Arranged Marriages, a Curse or a Blessing?

Is marriage right for you? If so, which side will you choose?  It’s really not up to you, like people say, but it’s up to you and your family together.  Marriage is a decision that solely rests with the family as a whole.  I’ll be honest, at first I wasn’t into this arranged marriage thing but after a while, after experiencing “prem” with the wrong girl, I realized that it knowing the girl’s family does make a difference.

Arranged marriages are seen as a barbaric practice where young girls are forced into marriage, and having male counterparts who are way older than them.  Let’s have a reality check here, this isn’t Afghanistan where it happens 80% of the time, it’s Bangladesh, an open society country where love and peace is tolerated.  By the way I don’t mean any insult to Afghanistanis; I was referring to the Taliban and the tribal ways.

The differences between arranged marriages and love marriages expand to certain degrees based on the couple; however, I’ll stick with the basics.  Unlike love marriages, in arrange marriages you have no expectations, as in if there is a flaw in your partner’s character or habits then it’s not much of a big deal because you don’t know that person that well before hand.  And you are sure that your partner’s family isn’t corrupt or anything of that sort because your parents or relatives have already done their background checks on them.  And whenever there is disagreement between you and your spouse, you will surely have the support and counseling from other family members since they arranged your marriage.  With love marriage, you’re not going to have that much support if you fought for your love.

Am not against love marriages because everyone has their own choices of the type of marriages they want but I see more success with arranged marriages.  I believe that not knowing a person that much saves a lot of arguments after marriage.  I don’t want to get bored with my wife; I want to explore her personality, interest, character, and so wouldn’t want to spoil the fun by talking to her night and day on the phone.  I never realized but that’s one of the great things about arranged marriages, you’ll have your entire life to get to know your partner.  It’s also the same with love marriages but being on the phone all night with your lover before marriage, isn’t going to make things that fun after marriage.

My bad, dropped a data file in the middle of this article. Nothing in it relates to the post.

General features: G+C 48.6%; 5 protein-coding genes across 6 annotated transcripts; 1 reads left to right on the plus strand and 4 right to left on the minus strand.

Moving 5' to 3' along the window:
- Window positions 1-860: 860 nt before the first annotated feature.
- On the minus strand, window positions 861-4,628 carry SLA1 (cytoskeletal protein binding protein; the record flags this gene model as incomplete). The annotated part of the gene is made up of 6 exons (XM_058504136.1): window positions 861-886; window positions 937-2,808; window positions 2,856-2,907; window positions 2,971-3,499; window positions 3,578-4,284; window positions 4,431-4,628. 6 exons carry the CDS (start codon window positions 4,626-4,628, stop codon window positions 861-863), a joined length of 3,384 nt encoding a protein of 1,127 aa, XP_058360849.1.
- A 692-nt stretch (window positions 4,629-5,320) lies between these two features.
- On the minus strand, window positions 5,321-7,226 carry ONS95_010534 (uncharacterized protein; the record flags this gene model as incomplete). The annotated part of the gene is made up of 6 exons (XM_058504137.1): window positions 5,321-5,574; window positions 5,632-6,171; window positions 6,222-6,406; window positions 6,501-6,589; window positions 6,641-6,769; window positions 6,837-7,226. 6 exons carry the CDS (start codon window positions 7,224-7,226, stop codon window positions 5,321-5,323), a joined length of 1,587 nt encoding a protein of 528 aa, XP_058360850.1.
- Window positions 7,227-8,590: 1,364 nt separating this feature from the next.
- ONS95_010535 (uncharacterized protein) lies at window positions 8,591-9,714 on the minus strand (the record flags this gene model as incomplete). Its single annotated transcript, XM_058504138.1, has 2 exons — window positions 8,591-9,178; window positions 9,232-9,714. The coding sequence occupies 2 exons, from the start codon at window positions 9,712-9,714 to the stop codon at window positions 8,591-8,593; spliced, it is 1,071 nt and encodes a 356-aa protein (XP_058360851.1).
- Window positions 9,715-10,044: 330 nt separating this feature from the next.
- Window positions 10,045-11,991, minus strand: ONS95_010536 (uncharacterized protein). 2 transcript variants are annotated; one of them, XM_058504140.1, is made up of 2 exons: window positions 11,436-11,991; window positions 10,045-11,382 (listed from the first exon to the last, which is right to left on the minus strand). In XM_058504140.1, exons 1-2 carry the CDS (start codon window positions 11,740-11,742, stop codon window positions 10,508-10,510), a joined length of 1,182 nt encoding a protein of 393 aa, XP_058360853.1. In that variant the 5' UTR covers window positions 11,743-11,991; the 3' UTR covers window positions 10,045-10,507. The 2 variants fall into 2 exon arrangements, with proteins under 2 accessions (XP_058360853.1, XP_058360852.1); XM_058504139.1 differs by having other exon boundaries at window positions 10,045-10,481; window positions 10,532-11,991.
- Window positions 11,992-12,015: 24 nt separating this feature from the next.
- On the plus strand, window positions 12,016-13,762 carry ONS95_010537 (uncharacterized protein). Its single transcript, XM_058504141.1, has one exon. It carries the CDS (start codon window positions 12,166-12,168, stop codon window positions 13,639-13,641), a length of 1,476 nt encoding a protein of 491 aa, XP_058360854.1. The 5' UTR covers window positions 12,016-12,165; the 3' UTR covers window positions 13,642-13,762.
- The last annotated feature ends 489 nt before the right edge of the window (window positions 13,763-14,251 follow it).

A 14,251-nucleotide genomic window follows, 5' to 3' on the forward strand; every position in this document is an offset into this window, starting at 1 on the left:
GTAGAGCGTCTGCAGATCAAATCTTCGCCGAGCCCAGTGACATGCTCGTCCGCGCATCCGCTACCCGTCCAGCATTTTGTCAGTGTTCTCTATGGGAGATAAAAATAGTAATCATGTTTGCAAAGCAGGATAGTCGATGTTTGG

Arranged marriages nowadays are not the same as the ones in the early years and that’s why I see them fit.  Arrange marriages nowadays are technically “semi-arranged” as in 50 percent arranged.  Let’s take me for example, I’m not married but I’m a potential single.  If someone, let’s say my older cousin found a girl, who seems to be her friend’s younger cousin, and the girl seemed to be a good match for me, then my cousin would tell my parents about her.  My parents would do their Desi background check and give the green light of approval.  Then they would bring the proposal to the girl’s parents usually through a young adult like my older cousin.  The parents would talk before hand and introduce me to the girl.  From there the final decision rests on us, the “potential” couple.  We would go on dates (chaperoned usually since, Bangladeshis are mostly Muslims but the Hindu community does it too and I don’t know about the Christian community).  So over time usually 6 weeks to may be 6 months, if we like each other, as in we like each other’s characters, interests, looks, and personality then we give the green light of final approval of marriage to our parents.  There’s more to this but I don’t want to get into details; I just gave you the general picture.

Where does love come in?
This is what parents, who arrange their children’s marriages, prioritize last; they think love should come last out of everything.  The first things they plan to secure of the couple is their education, their financial stability, and their family compatibility.  With arranged marriages love is considered to develop overtime as the newly wedded couple spends more and more time together.  It’s seems weird at first, especially to western observers, but it plays a vital role in creating relations between two different families, which is part of the Bengali culture.  This tradition is not only in Bangladesh, but also in India, Pakistan, and China; there are probably other countries which practice it, but the countries I just mentioned practices it f

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